Thursday, October 22, 2009
So the past month or so I've been burying myself in "Percy Jackson and the Olympians" series by Rick Riordan. My advice? If you liked Harry Potter you will definitely like Percy Jackson. There are 5 books in the series, all of them an easy read. (I finished one in a day, reading two and three hours at a time between other responsibilities.) Percy is the son of the Greek god Poseidon and a mortal woman, and these are his adventures in saving the world. Riordan is very witty, and the books are definitely fun, so check them out!
Sunday, July 26, 2009
There’s a funny story to my desire to read this biography of Jane Austen. I warily watched the movie, already wondering a) about the disappointing ending and b) about how truthful it was. Still, I loved “Becoming Jane” (yes, Tonya, loved) and so I wanted a chance to see if the love story between Jane Austen and Tom Lefroy was even remotely true. From the other biographies I’d read, I’d been under the impression that it was a brief flirtation with nothing of the serious love affair portrayed in the movie. As I searched out the book the movie was based off of, Becoming Jane Austen by Jon Spence, I half-heartedly wished to myself that I could find a historical review to see what the validity of Spence’s research was (I was pining away from my UW library account…) and then I remembered that I was a historian. I even have a diploma to prove it and I realized that this was exactly what I had gone to school for, to form opinions on historical situations. I had a good laugh when I remembered that. So I bought the book from Amazon and got to work on it a couple weeks ago. Since it’s a biography, it took a bit more concentration than a novel despite being very engaging. (Can you tell by my language I’ve been immersed in Austin…?) So here are my conclusions:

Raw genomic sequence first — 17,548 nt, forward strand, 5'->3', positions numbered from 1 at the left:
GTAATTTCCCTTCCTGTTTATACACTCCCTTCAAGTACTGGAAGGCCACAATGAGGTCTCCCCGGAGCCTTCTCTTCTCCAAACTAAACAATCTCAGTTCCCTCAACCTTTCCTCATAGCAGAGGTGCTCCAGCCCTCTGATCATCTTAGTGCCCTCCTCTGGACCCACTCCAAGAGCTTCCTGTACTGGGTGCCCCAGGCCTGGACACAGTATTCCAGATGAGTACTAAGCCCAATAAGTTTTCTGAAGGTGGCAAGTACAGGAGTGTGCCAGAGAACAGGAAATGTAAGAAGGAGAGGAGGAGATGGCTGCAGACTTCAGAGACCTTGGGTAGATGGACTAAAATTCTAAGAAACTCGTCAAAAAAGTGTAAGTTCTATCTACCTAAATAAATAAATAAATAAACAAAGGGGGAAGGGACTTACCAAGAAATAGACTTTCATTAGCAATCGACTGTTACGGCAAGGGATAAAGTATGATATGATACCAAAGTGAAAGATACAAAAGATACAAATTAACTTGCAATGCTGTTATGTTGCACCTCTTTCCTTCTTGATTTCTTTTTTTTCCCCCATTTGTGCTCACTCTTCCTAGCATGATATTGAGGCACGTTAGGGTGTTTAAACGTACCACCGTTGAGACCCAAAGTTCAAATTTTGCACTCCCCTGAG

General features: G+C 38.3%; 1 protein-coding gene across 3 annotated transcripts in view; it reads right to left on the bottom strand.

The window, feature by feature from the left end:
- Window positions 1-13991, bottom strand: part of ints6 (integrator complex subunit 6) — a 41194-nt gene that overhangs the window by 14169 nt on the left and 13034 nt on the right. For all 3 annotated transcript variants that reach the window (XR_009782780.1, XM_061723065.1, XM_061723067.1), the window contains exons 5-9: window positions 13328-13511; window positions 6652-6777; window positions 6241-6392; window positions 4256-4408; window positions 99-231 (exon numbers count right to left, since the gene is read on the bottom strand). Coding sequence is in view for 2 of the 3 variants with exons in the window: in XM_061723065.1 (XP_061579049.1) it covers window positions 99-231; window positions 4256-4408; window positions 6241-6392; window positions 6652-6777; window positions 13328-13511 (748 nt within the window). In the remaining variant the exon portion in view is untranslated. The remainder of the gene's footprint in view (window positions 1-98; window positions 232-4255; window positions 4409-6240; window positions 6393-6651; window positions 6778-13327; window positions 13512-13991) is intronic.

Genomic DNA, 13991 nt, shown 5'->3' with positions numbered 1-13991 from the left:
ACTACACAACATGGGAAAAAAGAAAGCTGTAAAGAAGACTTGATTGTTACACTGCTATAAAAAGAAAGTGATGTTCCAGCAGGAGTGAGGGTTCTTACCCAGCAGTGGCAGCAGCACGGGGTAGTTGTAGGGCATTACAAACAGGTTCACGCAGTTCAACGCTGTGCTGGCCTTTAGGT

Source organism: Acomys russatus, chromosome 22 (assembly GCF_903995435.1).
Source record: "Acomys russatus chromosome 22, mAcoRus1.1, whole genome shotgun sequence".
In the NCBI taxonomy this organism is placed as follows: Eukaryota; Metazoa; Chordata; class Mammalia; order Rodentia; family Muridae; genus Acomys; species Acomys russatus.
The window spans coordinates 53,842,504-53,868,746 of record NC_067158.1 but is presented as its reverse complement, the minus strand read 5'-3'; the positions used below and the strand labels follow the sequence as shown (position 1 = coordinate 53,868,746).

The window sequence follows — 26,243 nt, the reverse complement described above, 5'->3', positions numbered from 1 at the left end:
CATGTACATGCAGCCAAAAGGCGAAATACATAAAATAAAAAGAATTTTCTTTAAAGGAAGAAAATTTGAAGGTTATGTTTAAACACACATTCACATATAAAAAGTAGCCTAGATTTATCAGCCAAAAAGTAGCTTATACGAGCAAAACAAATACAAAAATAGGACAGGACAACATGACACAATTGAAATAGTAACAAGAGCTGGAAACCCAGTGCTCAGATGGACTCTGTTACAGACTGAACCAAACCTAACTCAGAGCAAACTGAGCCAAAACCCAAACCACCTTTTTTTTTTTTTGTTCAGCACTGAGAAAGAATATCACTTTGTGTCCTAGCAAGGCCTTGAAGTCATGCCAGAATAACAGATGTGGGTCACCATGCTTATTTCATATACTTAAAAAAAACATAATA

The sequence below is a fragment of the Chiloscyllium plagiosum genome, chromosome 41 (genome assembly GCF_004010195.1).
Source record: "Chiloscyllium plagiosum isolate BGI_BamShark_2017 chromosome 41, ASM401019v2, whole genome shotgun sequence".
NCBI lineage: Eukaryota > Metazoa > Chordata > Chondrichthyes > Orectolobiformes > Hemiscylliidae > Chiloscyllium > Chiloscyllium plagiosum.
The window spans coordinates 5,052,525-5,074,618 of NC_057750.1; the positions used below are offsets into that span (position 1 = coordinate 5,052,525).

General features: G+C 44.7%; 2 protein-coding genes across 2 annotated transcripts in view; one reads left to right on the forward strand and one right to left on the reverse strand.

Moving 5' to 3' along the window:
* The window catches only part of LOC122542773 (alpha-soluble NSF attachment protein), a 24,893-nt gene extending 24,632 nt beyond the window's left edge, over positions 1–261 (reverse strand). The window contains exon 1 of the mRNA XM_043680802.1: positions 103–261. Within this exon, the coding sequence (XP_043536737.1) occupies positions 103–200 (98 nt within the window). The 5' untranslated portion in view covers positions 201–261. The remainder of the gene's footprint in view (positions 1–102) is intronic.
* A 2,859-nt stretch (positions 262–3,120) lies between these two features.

The book is an interesting mix of historical research and literary review. There is a good reason for this. Almost the entire basis of Spence’s biography is to show the vast influence Austen’s life had on her work and to show the parallels between events that happened to her that she used for her fiction. By analyzing her work and comparing it to known events in her life Spence explores Austen in far greater emotional depth than I’ve ever seen a biographer do. Usually biographers record dates, guessing at emotions, etc. While Spence surely ‘guesses,’ they are very educated ones and usually can be substantially proved by the material he provides. So, Tom Lefroy. As I said before a lot of other Austen historians/writers glaze over him, but Spence spends an entire chapter on him and uses proof throughout her life of her continuing affection for him. He provides excellent proof that it was more than a brief flirtation—including but not limited to her letters and other’s views of her at the time. Spence doesn’t just read her letters for facts though. With a careful examination he is able to produce something of what her mood probably was and uses this excellently in pointing out her disappointment when her ‘flirtation’ with Lefroy came to an end. One thing that really intrigued me was the way he was able to point out how Austen left little ‘tributes’ to Lefroy in all of her novels through the naming of characters—usually in connected with Tom Jones one of Lefroy’s favorite novels. I thought that Spence did a good job of pointing out that Austen had already perfected the use of ‘tributes’ to certain people in her work using names by the time Lefroy appeared on the scene.So anyway, I liked it and would recommend it to anyone who wants to know more about Jane Austen’s life and her work, more especially. This biography is almost entirely dedicated to the time she started writing until she died and focuses intensely on her life as a writer above everything else. I found myself a little off balance, though. As I mentioned above, the book I s a mix of historical and literary analyzing. While I found Spence’s research in the historical sense completely sound (he has a lot of good references including letters, diaries, published works ranging from Austen’s intimate family circle to just about anyone who might have looked at her once…) I wasn’t sure how to take the literary voice of it. So I’m challenging Tonya to read it, who is much more of an expert in her field than I am in mine (strictly educational wise… ;)) and let me know what she thinks of that! :)